The act of respiration involves several organs and processes that have to function in a step-by-step manner to ensure that sufficient oxygen is absorbed from the air and carbon dioxide is expelled from the body. However, like any part and process in the body, breathing can be affected in various ways due to a range of diseases.
What are breathing problems?
Breathing problems is a broad term to describe a range of conditions where the movement of air in and out of the lungs is affected. Sometimes the term breathing problems is also used to describe problems with the oxygenation of blood, the blood oxygen and carbon dioxide levels as well as with the control of respiration by the brain, nerves and muscles.
The airways and lungs do not function in isolation. Despite being vital organs, it also requires the optimal functioning of associated organs and systems. The cardiovascular system is essential for the respiratory system to deliver the oxygen and remove carbon dioxide. Similarly the musculoskeletal and nervous system ensure that the respiratory system can function optimally.
Therefore problems with these other organs and systems can affect breathing or the transport of oxygen and carbon dioxide. All of these disruptions can be incorrectly referred to as breathing problems although the airways and lungs are intact and breathing is normal. For example, with a heart attack the heart cannot pump blood properly and this may lead to shortness of breath. However, the airways and lungs are functioning normally.
Causes of Breathing Problems
The causes of breathing problems can be assessed according to the part of the respiratory system that is affected.
Also read more on abnormal breathing sounds.
The airway runs from the nose to the lungs. It includes the throat, larynx, trachea and bronchi in between. These passages are lined with a respiratory epithelium that produces mucus. Air is filtered as it moves through the airways to ensure that dust and germs do not reach the lungs.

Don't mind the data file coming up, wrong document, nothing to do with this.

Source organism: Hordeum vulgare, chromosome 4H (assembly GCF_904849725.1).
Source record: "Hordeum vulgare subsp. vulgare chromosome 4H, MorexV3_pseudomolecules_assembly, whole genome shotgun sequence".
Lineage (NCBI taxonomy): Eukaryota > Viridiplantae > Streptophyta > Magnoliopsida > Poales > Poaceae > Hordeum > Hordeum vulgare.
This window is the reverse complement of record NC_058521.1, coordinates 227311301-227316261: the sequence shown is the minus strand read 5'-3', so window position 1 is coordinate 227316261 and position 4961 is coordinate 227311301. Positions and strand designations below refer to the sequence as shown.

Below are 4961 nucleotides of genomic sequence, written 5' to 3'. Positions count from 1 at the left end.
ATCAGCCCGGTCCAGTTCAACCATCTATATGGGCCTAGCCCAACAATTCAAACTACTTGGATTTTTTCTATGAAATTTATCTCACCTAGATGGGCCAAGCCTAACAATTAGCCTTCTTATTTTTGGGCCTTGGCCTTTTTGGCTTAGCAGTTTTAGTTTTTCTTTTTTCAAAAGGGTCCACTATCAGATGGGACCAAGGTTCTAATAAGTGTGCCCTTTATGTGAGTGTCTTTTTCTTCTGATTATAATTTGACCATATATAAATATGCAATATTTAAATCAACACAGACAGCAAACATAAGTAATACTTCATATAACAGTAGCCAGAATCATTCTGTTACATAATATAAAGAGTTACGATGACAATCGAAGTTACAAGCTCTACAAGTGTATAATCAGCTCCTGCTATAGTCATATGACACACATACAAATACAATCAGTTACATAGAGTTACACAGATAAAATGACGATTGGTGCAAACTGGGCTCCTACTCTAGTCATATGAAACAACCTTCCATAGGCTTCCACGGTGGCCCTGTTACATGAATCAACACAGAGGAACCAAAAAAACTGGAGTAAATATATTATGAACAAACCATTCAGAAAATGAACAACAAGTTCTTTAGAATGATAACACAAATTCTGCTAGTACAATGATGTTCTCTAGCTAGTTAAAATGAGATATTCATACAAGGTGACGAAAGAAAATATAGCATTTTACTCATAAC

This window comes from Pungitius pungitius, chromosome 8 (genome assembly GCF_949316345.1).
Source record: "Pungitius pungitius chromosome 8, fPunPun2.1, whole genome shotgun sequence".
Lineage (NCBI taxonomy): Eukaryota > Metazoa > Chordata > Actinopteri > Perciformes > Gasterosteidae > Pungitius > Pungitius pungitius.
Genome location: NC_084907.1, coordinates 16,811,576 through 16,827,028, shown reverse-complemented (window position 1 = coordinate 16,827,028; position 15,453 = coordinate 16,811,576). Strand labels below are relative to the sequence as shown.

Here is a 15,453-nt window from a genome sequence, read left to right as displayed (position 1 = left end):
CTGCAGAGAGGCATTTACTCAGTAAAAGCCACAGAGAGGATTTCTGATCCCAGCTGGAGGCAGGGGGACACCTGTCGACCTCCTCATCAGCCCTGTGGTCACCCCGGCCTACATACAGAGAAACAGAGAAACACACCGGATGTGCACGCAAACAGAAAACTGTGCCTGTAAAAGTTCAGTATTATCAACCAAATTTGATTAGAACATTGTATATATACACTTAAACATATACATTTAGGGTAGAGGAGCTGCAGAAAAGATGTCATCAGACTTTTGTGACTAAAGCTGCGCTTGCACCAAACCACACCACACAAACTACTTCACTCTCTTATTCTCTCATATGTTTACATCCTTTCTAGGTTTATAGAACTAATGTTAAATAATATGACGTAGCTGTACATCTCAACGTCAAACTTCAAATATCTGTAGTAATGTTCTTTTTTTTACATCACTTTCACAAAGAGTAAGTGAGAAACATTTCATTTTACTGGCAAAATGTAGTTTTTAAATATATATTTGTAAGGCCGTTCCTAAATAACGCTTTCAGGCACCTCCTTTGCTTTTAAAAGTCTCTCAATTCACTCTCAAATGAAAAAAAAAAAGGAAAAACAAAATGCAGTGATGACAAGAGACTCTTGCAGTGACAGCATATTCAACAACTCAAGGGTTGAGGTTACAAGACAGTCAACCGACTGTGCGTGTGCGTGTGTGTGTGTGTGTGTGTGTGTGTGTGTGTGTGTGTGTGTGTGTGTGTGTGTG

One of the common causes is narrowing of the airways which may be due to inflammation of the respiratory walls which is often accompanied by excessive mucus build up along the passages, spasm of the muscles in the airway walls, growths and external compression.
This is seen with a host of conditions such as:
- Infections: Viral like the influenza (flu), bacterial as is the case with pertussis and sometimes protozoal and fungal.
- Allergies: Allergic rhinitis (nose) and asthma.
- Other: Chronic bronchitis, tumors, foreign bodies and compression from surrounding organs.
The expansion and contraction of the lungs draws air in and out of the lungs. The air enters the air sacs of the lungs where gas exchange occurs. Oxygen from the air is absorbed into the blood and carbon dioxide in the blood is passed out into the air within the lungs.
Some of the problems with the lungs involves loss of elasticity, hardening of portions of the lung tissue, accumulation of fluid in the air sacs and inflammation of the lungs tissue. The lung is surrounded by a potential space which is lined with membranes known as pleura. Problems within this space or of the pleura can also affect lung function.
The conditions where this may occur includes: